I developed a plan which outlined the purpose of the book, identified similar subject matter and explored marketing strategies. This process helped me to develop a clear vision for the children’s book project. I then began exploring possible publishing opportunities. I discovered a niche market which would focus on social justice, diversity and inclusion, and leadership development. After diligently searching for a publishing opportunity that would align with these focus areas, I decided to create my own business venture. This was the birth of Planting People Growing Justice Press.
Our first publication was a new magazine called Fearless Commerce (by Shawntera Hardy and Camille Thomas). Fearless Commerce is a company that celebrates Black women business owners through the production of magazines and live events. The bold women the Fearless Commerce celebrates have been unafraid to push the limits, share their gifts with the world, disrupt the norm and live life on their terms. These courageous women have transcended gender, race, family history and societal barriers to be effective and successful business owners.
What was the hardest part of completing this project?
The hardest part was ensuring that the images reflected the essence of the manuscript. Jeremy Norton was the perfect illustrator for this book. He made the characters come alive in such a way that you feel like you are a part of the story.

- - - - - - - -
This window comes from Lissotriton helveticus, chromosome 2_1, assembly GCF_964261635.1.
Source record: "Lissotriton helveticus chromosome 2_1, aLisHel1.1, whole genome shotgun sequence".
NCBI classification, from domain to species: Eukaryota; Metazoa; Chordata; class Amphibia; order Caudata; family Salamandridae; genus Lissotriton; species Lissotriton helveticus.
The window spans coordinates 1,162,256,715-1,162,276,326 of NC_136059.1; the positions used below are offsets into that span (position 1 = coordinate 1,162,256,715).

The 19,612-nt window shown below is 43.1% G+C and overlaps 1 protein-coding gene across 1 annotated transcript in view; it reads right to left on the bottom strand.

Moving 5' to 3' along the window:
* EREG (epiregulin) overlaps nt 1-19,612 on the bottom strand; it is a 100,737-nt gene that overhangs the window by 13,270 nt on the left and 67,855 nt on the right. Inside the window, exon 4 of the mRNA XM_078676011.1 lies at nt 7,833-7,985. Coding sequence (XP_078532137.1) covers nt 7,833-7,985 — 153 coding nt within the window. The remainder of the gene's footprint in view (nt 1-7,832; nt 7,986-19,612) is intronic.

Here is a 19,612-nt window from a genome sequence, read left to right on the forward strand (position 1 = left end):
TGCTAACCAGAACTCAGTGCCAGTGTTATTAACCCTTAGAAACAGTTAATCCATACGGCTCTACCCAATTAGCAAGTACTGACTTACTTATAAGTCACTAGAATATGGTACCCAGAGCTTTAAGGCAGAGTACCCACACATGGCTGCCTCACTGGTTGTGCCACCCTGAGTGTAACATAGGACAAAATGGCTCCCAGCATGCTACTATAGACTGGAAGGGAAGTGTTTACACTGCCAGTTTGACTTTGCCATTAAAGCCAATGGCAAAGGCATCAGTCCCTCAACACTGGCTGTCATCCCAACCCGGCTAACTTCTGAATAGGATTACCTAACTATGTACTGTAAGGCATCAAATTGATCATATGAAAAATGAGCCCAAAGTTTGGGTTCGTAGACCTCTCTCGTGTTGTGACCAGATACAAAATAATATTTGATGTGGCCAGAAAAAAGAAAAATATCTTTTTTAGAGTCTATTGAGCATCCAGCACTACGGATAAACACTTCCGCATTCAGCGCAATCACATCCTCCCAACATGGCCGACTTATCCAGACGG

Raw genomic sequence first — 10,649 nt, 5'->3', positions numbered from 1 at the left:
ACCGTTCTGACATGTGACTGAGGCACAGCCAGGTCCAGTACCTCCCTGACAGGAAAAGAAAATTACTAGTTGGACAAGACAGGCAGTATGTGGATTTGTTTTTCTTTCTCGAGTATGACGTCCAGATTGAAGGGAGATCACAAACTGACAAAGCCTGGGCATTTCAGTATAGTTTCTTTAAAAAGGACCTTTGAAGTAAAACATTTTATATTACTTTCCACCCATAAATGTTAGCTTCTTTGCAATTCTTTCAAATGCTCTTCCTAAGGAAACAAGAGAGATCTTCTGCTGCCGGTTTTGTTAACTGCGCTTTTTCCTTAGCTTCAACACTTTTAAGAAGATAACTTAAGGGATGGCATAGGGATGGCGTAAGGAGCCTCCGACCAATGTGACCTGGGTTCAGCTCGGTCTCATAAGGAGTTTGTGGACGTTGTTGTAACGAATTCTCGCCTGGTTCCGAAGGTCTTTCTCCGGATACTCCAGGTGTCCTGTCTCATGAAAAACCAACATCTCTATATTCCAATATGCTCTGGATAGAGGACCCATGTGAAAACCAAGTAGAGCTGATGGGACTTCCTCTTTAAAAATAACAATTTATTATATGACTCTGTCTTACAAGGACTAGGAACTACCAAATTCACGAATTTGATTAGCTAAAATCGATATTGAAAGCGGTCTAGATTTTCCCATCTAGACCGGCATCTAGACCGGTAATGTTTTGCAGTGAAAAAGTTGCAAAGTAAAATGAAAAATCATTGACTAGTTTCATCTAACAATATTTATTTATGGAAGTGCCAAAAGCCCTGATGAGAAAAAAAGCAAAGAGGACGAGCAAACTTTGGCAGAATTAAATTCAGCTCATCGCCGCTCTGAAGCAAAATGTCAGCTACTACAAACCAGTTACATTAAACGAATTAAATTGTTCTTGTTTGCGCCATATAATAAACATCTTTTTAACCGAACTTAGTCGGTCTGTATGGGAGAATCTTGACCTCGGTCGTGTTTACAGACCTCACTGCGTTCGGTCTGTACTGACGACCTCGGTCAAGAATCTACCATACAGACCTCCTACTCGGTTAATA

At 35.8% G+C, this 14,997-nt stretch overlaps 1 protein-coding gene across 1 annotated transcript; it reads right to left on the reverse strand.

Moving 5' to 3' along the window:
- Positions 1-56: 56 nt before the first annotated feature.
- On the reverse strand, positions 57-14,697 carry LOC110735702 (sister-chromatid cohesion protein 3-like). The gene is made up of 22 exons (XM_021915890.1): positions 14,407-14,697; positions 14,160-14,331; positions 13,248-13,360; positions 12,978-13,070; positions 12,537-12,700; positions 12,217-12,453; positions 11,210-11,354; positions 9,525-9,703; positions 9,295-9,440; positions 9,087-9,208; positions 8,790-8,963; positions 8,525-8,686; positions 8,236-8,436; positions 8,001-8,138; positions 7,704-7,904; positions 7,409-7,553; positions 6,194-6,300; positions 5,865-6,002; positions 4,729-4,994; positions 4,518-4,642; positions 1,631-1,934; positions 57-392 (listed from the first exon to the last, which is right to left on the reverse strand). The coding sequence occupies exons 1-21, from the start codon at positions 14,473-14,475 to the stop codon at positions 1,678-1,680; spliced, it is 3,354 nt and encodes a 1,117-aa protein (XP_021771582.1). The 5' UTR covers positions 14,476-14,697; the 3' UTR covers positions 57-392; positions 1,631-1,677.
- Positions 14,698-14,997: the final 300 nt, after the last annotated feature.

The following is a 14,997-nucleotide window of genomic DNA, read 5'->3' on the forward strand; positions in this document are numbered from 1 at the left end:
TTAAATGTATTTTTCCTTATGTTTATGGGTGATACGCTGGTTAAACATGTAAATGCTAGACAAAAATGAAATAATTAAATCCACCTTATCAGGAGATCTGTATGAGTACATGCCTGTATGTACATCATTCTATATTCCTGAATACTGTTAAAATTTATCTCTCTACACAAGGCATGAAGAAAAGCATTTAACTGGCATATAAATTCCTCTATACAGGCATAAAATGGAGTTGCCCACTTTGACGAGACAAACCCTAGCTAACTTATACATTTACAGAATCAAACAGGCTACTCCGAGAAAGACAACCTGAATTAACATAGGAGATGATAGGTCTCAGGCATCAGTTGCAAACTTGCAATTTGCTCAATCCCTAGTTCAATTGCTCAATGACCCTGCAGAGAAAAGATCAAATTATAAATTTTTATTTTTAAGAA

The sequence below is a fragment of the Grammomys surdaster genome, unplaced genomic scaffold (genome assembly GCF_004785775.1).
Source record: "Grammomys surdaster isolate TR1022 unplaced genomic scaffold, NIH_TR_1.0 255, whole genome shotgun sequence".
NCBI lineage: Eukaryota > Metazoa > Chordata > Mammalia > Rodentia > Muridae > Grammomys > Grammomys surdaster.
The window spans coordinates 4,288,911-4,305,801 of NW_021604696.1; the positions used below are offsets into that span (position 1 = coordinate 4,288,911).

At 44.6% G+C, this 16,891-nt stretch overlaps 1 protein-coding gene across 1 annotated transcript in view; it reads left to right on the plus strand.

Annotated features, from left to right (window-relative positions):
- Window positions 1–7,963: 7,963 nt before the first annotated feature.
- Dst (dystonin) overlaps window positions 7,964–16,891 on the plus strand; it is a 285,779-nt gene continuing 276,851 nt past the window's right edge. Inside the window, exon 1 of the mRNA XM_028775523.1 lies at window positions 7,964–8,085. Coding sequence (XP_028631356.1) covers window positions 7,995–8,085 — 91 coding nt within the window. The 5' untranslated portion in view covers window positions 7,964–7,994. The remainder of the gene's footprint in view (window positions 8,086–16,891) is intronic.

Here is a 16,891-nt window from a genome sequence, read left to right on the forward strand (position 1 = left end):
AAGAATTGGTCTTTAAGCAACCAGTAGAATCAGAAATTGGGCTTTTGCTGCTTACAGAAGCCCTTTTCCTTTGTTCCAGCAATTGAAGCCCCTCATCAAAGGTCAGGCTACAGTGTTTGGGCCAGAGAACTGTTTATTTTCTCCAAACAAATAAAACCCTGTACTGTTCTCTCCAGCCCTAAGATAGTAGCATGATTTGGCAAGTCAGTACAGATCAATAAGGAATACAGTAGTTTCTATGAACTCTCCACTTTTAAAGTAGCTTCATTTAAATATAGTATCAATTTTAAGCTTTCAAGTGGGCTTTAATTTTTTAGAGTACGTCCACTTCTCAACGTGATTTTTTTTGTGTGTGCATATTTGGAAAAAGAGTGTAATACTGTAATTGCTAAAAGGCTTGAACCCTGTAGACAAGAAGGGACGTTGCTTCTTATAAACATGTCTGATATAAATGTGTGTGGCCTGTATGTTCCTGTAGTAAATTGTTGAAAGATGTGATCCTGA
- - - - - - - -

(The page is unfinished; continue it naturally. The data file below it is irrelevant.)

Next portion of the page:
What are five of your favorite books and why?
March trilogy by Congressman John Lewis and Andrew Aydin. Recently, a dream came true when I met Congressman John Lewis and discussed my youth education project. He shared a special message for young people: “you too can do something…prepare yourself…get involved.”
The Bluest Eye by Toni Morrison. I read this book during my senior seminar in college. It is beautifully written and the characters feel alive. It also helped me to understand the social construction of race in America. The book was the catalyst that peaked my interest in becoming a scholar and community advocate.
A Leader’s Heart by John Maxwell. This book serves as my daily devotional. It provides me with the tools to serve in my community and lead effectively.
Groundwork: Charles Hamilton Houston and the Struggle for Civil Rights by Genna McNeil. This book outlines the history of social engineering which was developed in response to racial inequities in the justice system. Civil rights pioneer, the late Charles Hamilton Houston, developed this theory due to his lifelong commitment to burying the remnants of racism. Houston characterized a social engineer as the “mouthpiece of the weak and a sentinel guarding against wrong.” Houston inspired me to become a law professor and social engineer.
The New Jim Crow: Mass Incarceration in the Age of Color Blindness by Michelle Alexander. This book serves as a blueprint for my work as a civil rights attorney. It provides key data, case analysis and the strategies needed to dismantle the tangled web of mass incarceration.